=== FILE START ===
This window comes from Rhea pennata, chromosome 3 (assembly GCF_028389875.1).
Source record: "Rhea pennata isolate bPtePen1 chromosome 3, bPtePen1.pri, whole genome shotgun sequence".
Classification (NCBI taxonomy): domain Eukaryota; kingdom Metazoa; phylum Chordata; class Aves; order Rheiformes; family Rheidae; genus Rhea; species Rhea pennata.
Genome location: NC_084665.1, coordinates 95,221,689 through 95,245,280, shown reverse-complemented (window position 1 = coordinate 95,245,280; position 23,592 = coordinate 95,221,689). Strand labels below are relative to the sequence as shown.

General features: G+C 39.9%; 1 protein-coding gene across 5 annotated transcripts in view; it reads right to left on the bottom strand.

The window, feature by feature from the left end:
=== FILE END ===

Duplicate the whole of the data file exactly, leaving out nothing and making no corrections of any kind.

This window comes from Rhea pennata, chromosome 3 (assembly GCF_028389875.1).
Source record: "Rhea pennata isolate bPtePen1 chromosome 3, bPtePen1.pri, whole genome shotgun sequence".
Classification (NCBI taxonomy): domain Eukaryota; kingdom Metazoa; phylum Chordata; class Aves; order Rheiformes; family Rheidae; genus Rhea; species Rhea pennata.
Genome location: NC_084665.1, coordinates 95,221,689 through 95,245,280, shown reverse-complemented (window position 1 = coordinate 95,245,280; position 23,592 = coordinate 95,221,689). Strand labels below are relative to the sequence as shown.

General features: G+C 39.9%; 1 protein-coding gene across 5 annotated transcripts in view; it reads right to left on the bottom strand.

The window, feature by feature from the left end: